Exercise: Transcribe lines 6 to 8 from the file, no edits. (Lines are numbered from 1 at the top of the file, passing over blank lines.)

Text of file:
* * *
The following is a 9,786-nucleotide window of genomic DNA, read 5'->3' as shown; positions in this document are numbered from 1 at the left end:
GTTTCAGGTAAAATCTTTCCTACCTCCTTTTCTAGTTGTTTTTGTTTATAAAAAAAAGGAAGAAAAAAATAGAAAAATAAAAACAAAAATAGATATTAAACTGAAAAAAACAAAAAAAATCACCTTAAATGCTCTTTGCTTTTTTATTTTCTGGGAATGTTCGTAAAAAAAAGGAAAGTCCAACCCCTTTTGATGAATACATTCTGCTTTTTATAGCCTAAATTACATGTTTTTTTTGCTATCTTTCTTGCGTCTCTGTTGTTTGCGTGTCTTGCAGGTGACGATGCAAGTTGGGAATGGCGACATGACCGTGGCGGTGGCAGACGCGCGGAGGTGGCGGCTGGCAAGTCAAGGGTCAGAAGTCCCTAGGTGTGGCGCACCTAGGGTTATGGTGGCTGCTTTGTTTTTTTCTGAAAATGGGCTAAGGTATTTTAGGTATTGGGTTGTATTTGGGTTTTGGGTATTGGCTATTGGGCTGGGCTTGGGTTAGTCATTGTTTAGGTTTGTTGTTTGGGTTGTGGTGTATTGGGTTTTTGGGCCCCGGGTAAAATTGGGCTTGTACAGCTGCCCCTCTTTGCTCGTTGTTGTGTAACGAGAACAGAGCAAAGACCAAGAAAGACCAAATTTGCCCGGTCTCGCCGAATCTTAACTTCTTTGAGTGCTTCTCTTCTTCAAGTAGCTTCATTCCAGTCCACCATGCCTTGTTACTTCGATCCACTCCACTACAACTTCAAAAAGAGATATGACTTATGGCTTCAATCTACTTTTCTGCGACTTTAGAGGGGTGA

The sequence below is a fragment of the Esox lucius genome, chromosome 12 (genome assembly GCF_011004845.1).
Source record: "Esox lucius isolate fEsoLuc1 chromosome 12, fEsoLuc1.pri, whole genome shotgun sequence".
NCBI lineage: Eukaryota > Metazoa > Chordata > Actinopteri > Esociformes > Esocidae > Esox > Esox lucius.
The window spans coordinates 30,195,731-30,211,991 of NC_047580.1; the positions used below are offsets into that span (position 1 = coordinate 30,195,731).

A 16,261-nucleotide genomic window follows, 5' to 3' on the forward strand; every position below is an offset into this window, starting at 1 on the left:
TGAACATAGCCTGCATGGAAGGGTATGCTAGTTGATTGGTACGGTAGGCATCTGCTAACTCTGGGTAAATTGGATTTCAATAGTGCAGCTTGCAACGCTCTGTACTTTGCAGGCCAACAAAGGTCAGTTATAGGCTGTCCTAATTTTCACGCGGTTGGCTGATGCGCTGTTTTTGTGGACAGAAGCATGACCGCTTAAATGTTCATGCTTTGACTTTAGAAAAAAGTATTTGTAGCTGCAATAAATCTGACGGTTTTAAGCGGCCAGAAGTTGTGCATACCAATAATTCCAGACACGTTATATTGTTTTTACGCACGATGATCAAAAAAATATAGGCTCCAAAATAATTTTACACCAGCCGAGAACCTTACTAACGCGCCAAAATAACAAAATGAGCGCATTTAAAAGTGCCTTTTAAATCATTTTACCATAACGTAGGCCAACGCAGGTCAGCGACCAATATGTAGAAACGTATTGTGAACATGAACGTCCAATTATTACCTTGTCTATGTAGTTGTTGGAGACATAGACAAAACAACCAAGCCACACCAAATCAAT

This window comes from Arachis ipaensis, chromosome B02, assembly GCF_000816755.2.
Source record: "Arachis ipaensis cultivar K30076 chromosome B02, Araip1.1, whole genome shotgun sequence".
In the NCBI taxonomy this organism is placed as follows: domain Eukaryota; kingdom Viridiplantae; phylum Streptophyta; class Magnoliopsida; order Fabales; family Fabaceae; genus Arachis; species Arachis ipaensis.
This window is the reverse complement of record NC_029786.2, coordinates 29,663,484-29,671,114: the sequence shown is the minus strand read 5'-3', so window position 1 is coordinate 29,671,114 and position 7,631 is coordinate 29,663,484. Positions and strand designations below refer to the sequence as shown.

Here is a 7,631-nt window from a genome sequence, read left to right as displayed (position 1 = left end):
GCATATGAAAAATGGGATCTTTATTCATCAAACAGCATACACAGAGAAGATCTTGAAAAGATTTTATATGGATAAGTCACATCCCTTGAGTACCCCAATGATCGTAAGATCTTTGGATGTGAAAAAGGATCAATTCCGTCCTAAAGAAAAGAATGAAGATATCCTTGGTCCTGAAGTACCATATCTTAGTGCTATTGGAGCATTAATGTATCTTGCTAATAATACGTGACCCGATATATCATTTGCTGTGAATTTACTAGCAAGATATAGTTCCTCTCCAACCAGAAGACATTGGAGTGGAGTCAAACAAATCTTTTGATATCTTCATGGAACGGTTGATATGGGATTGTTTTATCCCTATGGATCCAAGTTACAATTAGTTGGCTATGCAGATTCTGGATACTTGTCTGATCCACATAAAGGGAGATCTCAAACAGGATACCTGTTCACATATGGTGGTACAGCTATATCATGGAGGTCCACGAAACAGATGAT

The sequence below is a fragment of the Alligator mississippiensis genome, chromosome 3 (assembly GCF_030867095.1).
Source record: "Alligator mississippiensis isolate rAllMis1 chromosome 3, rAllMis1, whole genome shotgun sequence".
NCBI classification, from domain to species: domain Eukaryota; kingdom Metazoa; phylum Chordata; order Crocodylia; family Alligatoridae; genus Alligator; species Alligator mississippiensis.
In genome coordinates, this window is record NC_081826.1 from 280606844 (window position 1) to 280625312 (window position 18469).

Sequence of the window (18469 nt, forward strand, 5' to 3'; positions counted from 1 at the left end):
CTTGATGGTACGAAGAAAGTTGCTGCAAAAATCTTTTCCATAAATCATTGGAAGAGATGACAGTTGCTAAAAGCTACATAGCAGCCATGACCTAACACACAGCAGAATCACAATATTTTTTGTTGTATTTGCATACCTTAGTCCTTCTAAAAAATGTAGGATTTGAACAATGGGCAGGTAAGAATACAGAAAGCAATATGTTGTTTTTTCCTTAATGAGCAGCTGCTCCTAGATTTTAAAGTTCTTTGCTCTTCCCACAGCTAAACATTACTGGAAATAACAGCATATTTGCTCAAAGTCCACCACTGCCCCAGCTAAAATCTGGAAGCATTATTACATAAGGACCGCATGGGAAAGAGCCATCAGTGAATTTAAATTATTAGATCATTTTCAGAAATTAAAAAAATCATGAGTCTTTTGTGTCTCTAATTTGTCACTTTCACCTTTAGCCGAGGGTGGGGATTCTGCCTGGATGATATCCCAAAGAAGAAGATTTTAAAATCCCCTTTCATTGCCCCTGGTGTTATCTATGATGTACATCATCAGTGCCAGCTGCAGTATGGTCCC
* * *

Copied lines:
The window spans coordinates 30,195,731-30,211,991 of NC_047580.1; the positions used below are offsets into that span (position 1 = coordinate 30,195,731).

A 16,261-nucleotide genomic window follows, 5' to 3' on the forward strand; every position below is an offset into this window, starting at 1 on the left:
TGAACATAGCCTGCATGGAAGGGTATGCTAGTTGATTGGTACGGTAGGCATCTGCTAACTCTGGGTAAATTGGATTTCAATAGTGCAGCTTGCAACGCTCTGTACTTTGCAGGCCAACAAAGGTCAGTTATAGGCTGTCCTAATTTTCACGCGGTTGGCTGATGCGCTGTTTTTGTGGACAGAAGCATGACCGCTTAAATGTTCATGCTTTGACTTTAGAAAAAAGTATTTGTAGCTGCAATAAATCTGACGGTTTTAAGCGGCCAGAAGTTGTGCATACCAATAATTCCAGACACGTTATATTGTTTTTACGCACGATGATCAAAAAAATATAGGCTCCAAAATAATTTTACACCAGCCGAGAACCTTACTAACGCGCCAAAATAACAAAATGAGCGCATTTAAAAGTGCCTTTTAAATCATTTTACCATAACGTAGGCCAACGCAGGTCAGCGACCAATATGTAGAAACGTATTGTGAACATGAACGTCCAATTATTACCTTGTCTATGTAGTTGTTGGAGACATAGACAAAACAACCAAGCCACACCAAATCAAT